Carleton University’s Technology Innovation Management (TIM) program celebrated in grand style on Jan. 27, 2016 both the 100th issue of the Technology Innovation Management Review (timreview.ca) and the launch of the seventh e-book of the Best of TIM Review book series.
TIM Review Editor-in-Chief Chris McPhee, former Nortel executive Peter Carbone and Sean Silcoff, a Carleton graduate and award-winning business writer, shared valuable lessons about success and failure in technology businesses with a standing room-only crowd.
“Today, the TIM Review is a global asset that is a source of differentiation for Canada’s capital region because it benefits technology entrepreneurs worldwide,” said Tony Bailetti, director of the TIM Program. “Lots for Carleton and Ottawa to be proud about.”
“The 100 issues of the TIM Review represent a vast number of contributions from authors, guest editors, reviewers, readers and many others – that’s really what we are celebrating and who we are thanking tonight,” said McPhee, a TIM alumnus.
The TIM Review is a monthly peer-reviewed, open access journal published by Carleton’s TIM program since July 2007. More than 600 authors have published 500 articles in the first 100 issues of the journal. More than 27,000 unique visitors a month visit the website, which has had more than one million page views. The readership breakdown is 33 per cent Americas, 30 per cent Europe, 25 per cent Asia, seven per cent Oceania, and five per cent Africa. Ninety five percent of the authors are from North America and Europe.
Referring to the seventh e-book Most Popular Articles: Best of TIM Review,McPhee said: “Our latest book features our 15 most popular articles, so they were selected by our large audience of international readers. It’s a point of pride that the book is predominantly made up of articles from the entrepreneurial ecosystem centred around Carleton University. The world is paying attention to the insights coming out of Ottawa.”
Carbone has been a key contributor from the beginning and has played a major role in the review’s success. He examined the evolution of content, finding it built on knowledge about hardware and software and first focused on open source, then on business ecosystems, then on the need and methods for startups to go global upon inception and finally to the sharing economy.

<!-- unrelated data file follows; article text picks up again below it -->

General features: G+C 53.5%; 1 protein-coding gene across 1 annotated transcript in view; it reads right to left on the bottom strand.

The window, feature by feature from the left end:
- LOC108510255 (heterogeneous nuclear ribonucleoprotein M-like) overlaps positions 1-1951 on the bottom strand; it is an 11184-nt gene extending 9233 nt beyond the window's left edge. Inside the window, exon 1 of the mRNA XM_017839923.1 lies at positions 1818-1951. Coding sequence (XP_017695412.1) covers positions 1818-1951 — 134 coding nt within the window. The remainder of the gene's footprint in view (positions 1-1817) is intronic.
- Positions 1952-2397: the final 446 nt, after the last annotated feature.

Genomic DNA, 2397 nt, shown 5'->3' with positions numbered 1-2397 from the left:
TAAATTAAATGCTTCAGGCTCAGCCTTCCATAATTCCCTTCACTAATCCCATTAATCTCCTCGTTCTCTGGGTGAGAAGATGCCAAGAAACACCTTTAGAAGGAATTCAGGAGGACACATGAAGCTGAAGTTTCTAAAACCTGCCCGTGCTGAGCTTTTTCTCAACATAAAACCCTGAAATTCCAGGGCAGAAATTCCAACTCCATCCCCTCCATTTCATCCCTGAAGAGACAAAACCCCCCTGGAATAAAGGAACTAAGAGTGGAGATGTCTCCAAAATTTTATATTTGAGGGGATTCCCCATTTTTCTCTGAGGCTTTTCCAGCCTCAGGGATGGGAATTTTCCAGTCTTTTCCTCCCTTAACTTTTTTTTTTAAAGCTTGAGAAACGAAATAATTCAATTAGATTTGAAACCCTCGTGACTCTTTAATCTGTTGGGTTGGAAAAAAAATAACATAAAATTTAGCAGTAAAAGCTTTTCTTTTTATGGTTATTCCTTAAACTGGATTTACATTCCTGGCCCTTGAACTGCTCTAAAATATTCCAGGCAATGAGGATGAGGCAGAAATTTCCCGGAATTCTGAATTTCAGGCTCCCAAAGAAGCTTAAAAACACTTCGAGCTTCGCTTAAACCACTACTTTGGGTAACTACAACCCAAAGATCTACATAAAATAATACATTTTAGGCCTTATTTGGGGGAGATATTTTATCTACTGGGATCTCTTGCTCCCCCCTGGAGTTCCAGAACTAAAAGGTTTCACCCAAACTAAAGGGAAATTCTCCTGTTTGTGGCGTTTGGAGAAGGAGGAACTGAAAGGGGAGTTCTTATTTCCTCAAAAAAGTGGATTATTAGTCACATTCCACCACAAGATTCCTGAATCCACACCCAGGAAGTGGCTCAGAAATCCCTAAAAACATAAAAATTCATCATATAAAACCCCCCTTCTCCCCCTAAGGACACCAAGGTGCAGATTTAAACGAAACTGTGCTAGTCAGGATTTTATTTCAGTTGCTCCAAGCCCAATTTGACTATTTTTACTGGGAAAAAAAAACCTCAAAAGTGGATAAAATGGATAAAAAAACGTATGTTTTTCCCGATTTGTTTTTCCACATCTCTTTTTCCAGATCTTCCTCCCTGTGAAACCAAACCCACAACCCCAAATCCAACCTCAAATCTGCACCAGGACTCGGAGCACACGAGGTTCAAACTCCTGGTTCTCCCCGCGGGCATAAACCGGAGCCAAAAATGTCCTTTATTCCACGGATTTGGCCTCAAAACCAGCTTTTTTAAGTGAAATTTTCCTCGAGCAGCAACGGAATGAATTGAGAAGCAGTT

Carbone highlighted the importance of trust and relationships, as well as the adhering to a longer-term strategy to navigate disruptive forces in the market.
“Strategy without execution is a dream, execution without strategy is a nightmare"
“The TIM Review has tapped the knowledge and experience of a community that is now global and has curated an impressive collection of information for entrepreneurs,” said Carbone. “The experience shared by the TIM community on how to deal with the increasing pace and sophistication of the disruptions in the market today make the TIM Review an invaluable source of knowledge for companies.”
Silcoff is the co-author of Losing the Signal; the Spectacular Fall of BlackBerry. Silcoff spoke about Blackberry under the leadership of former CEOs Jim Balsillie and Mike Lazaridis. The book, co-written with veteran Canadian business journalist Jacquie McNish, grew from a major feature investigation published in September 2013 in the Globe and Mail about the downfall of the Canadian company.
“The rise and fall of Research in Motion/BlackBerry is the mother of disruption stories at a time when the world is being radically reshaped by disruptive technology companies and software is eating the world,’’ said Silcoff.
“Much more than a story about a Canadian tech company that didn’t make it, our book explores the story of a company that disrupted giants until it was itself disrupted by the smartest and savviest companies in Silicon Valley. It underscores a long-standing reality in the dynamic and Darwinian tech landscape: the race for innovation has no finish line, and winners and losers can change places, seemingly in an instant.’’